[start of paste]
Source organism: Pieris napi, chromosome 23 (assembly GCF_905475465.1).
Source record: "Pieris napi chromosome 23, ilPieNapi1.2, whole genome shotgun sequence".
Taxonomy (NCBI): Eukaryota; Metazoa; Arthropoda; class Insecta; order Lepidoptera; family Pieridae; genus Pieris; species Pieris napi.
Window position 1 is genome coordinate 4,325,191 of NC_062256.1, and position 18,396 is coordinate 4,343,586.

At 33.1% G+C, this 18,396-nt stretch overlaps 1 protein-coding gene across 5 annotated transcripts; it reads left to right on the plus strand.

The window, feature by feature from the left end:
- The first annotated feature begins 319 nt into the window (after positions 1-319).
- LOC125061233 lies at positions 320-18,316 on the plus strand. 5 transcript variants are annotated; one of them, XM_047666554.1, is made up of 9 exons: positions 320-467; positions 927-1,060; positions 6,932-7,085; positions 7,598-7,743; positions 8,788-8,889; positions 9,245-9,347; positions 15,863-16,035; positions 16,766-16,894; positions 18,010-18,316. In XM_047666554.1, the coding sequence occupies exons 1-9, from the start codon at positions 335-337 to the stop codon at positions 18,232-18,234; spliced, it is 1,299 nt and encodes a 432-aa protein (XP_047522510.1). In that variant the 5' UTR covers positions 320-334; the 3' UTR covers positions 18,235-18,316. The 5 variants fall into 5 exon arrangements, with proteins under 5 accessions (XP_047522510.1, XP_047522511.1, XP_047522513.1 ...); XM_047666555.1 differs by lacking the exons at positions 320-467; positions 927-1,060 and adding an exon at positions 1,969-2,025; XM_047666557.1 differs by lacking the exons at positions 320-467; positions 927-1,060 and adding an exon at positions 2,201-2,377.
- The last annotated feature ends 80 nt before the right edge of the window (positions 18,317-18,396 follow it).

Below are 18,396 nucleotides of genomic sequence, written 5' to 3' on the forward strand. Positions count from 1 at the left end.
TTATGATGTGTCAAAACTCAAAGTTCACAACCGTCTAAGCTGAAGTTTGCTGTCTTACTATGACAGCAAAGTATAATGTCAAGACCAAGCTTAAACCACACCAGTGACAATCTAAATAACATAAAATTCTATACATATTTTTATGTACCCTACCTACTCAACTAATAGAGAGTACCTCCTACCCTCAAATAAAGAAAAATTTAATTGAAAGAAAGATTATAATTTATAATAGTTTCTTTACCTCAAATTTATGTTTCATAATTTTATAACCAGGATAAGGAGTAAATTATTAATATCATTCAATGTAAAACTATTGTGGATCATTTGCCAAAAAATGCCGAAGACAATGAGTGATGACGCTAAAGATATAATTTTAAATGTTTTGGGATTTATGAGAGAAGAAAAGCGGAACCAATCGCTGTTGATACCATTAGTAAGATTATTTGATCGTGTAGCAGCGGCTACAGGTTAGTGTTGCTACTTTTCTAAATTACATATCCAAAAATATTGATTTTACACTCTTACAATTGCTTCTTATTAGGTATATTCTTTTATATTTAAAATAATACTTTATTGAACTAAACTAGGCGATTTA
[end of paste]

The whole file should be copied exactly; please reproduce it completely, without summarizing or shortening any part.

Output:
Source organism: Pieris napi, chromosome 23 (assembly GCF_905475465.1).
Source record: "Pieris napi chromosome 23, ilPieNapi1.2, whole genome shotgun sequence".
Taxonomy (NCBI): Eukaryota; Metazoa; Arthropoda; class Insecta; order Lepidoptera; family Pieridae; genus Pieris; species Pieris napi.
Window position 1 is genome coordinate 4,325,191 of NC_062256.1, and position 18,396 is coordinate 4,343,586.

At 33.1% G+C, this 18,396-nt stretch overlaps 1 protein-coding gene across 5 annotated transcripts; it reads left to right on the plus strand.

The window, feature by feature from the left end:
- The first annotated feature begins 319 nt into the window (after positions 1-319).
- LOC125061233 lies at positions 320-18,316 on the plus strand. 5 transcript variants are annotated; one of them, XM_047666554.1, is made up of 9 exons: positions 320-467; positions 927-1,060; positions 6,932-7,085; positions 7,598-7,743; positions 8,788-8,889; positions 9,245-9,347; positions 15,863-16,035; positions 16,766-16,894; positions 18,010-18,316. In XM_047666554.1, the coding sequence occupies exons 1-9, from the start codon at positions 335-337 to the stop codon at positions 18,232-18,234; spliced, it is 1,299 nt and encodes a 432-aa protein (XP_047522510.1). In that variant the 5' UTR covers positions 320-334; the 3' UTR covers positions 18,235-18,316. The 5 variants fall into 5 exon arrangements, with proteins under 5 accessions (XP_047522510.1, XP_047522511.1, XP_047522513.1 ...); XM_047666555.1 differs by lacking the exons at positions 320-467; positions 927-1,060 and adding an exon at positions 1,969-2,025; XM_047666557.1 differs by lacking the exons at positions 320-467; positions 927-1,060 and adding an exon at positions 2,201-2,377.
- The last annotated feature ends 80 nt before the right edge of the window (positions 18,317-18,396 follow it).

Below are 18,396 nucleotides of genomic sequence, written 5' to 3' on the forward strand. Positions count from 1 at the left end.
TTATGATGTGTCAAAACTCAAAGTTCACAACCGTCTAAGCTGAAGTTTGCTGTCTTACTATGACAGCAAAGTATAATGTCAAGACCAAGCTTAAACCACACCAGTGACAATCTAAATAACATAAAATTCTATACATATTTTTATGTACCCTACCTACTCAACTAATAGAGAGTACCTCCTACCCTCAAATAAAGAAAAATTTAATTGAAAGAAAGATTATAATTTATAATAGTTTCTTTACCTCAAATTTATGTTTCATAATTTTATAACCAGGATAAGGAGTAAATTATTAATATCATTCAATGTAAAACTATTGTGGATCATTTGCCAAAAAATGCCGAAGACAATGAGTGATGACGCTAAAGATATAATTTTAAATGTTTTGGGATTTATGAGAGAAGAAAAGCGGAACCAATCGCTGTTGATACCATTAGTAAGATTATTTGATCGTGTAGCAGCGGCTACAGGTTAGTGTTGCTACTTTTCTAAATTACATATCCAAAAATATTGATTTTACACTCTTACAATTGCTTCTTATTAGGTATATTCTTTTATATTTAAAATAATACTTTATTGAACTAAACTAGGCGATTTA